Recycle more, use low energy bulbs, use public transport or bicycles: just a few of the initiatives used to encourage us to minimise our impact on the environment. It’s pervasive in the media we consume, the advertisements we see, and the discussions around us. What are you doing to minimize your carbon footprint?
But maybe it doesn’t matter what you’re doing. The Carbon Majors report revealed that since 1988, 70% of carbon emissions globally have been produced by just 100 companies. On an individual scale, does remembering to turn off your computer rather than leaving it on standby really have an impact on the climate, when there are corporations exploiting the earth for their own benefit and ignoring the consequences?
Over and over again, we are told that to solve the problems of the world, it is on us as individuals. If we buy ethically sourced clothing, the sweatshops will go out of business. If we boycott tax evaders, corporations will start paying their due. If we start taking the bus, the pollution levels will decrease.
This message stops the corporations from taking responsibility for their behavior and allows governments to continue enabling those corporations. The consequences of carbon emissions are devastating, globally. Already, there is a migrant crisis caused by climate change in some African states as land is no longer suitable for farming. As a result, people who have made their living from farming are forced to move and often driven into poverty.
It’s not just that the onus is placed on individuals. It’s also the absence of eco-friendly infrastructure. Cycling on the roads can be incredibly dangerous, with cycle lanes often starting and stopping abruptly, a situation which does nothing to encourage people to alternate forms of transport. Many appliances touted as ‘eco-friendly’ are more expensive, and putting solar panels on the roof of your house is an investment of thousands of pounds; hardly accessible to those on lower incomes.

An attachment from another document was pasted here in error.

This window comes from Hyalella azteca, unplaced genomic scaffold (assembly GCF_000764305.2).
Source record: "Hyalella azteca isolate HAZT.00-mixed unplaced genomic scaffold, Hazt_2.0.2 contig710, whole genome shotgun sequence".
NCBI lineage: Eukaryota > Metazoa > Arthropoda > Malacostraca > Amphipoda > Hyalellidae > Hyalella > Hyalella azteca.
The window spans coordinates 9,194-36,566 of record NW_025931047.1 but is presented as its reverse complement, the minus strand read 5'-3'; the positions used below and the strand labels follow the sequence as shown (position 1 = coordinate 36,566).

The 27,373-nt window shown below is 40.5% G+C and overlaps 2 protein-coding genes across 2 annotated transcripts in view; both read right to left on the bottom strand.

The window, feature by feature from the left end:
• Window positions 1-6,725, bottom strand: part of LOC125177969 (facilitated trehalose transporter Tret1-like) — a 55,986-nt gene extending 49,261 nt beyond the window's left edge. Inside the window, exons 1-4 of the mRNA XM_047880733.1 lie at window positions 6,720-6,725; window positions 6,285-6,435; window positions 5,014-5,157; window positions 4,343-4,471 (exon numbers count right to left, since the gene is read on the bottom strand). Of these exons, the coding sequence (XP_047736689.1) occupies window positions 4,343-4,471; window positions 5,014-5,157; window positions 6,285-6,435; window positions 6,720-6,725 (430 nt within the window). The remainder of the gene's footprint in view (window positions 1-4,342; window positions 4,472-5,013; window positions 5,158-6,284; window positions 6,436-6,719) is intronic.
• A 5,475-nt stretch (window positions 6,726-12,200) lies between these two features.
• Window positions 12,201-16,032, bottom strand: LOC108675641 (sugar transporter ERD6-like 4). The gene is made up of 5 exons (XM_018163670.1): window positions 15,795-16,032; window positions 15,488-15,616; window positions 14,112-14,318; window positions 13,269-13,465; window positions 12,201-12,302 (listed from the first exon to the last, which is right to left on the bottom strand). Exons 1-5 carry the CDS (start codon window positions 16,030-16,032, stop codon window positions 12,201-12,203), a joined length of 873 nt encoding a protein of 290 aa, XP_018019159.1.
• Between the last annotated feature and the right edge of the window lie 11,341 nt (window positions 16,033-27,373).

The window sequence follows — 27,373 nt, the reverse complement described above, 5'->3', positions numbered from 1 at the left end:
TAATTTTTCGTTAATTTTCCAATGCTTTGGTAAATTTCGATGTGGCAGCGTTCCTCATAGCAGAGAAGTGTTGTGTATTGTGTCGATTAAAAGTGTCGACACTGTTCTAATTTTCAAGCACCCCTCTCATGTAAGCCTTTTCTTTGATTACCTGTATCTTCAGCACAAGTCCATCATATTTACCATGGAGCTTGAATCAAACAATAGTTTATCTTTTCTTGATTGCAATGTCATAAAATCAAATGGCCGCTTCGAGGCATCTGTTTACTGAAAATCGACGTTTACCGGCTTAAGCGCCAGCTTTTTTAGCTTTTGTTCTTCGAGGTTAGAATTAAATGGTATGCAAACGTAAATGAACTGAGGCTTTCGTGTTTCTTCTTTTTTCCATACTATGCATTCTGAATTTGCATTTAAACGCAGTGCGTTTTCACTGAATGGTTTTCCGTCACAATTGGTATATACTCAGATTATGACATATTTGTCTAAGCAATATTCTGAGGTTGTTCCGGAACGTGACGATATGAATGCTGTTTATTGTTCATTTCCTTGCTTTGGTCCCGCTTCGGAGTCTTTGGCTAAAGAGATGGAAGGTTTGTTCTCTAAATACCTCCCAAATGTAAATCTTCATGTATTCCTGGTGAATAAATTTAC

In our global capitalist economy, companies seek to maximise profits. Sometimes they do this by minimising costs, which is why we see companies sticking to resources and methods that harm the environment instead of making an expensive change. Often, they try to limit state intervention in markets, as that disrupts their business practices. Large petrochemical companies are known to lobby the US government in order to deregulate their businesses and prevent the government from implementing policies that safeguard the environment. After the Brexit vote, large companies such as Ineos have been trying to ensure that a Britain outside of the EU doesn’t impose tough environmental taxes or add further restrictions to fracking. In 2016, MEPs for the Green Party accused BP of blackmail for threatening to exit the EU if certain new environmental protections went ahead, and many of these protections were then weakened or dropped.
With billions of pounds in play and huge corporations working hard to slow efforts to protect the environment, how are we as individual people supposed to combat the causes of climate change? There are limits to what effects we can have when behind the scenes, those who have a huge impact on the environment are able to shape policies and governments to ensure they don’t have to change their behavior.
The safety of our environment is being bought and sold at a price far higher than most of us can comprehend, and governments of nations all over the world are complicit in this. The message we are sent is that every human is wasteful, that we all need to improve the way we move through the world and consume energy.
This message is a lie. Climate change is not our fault.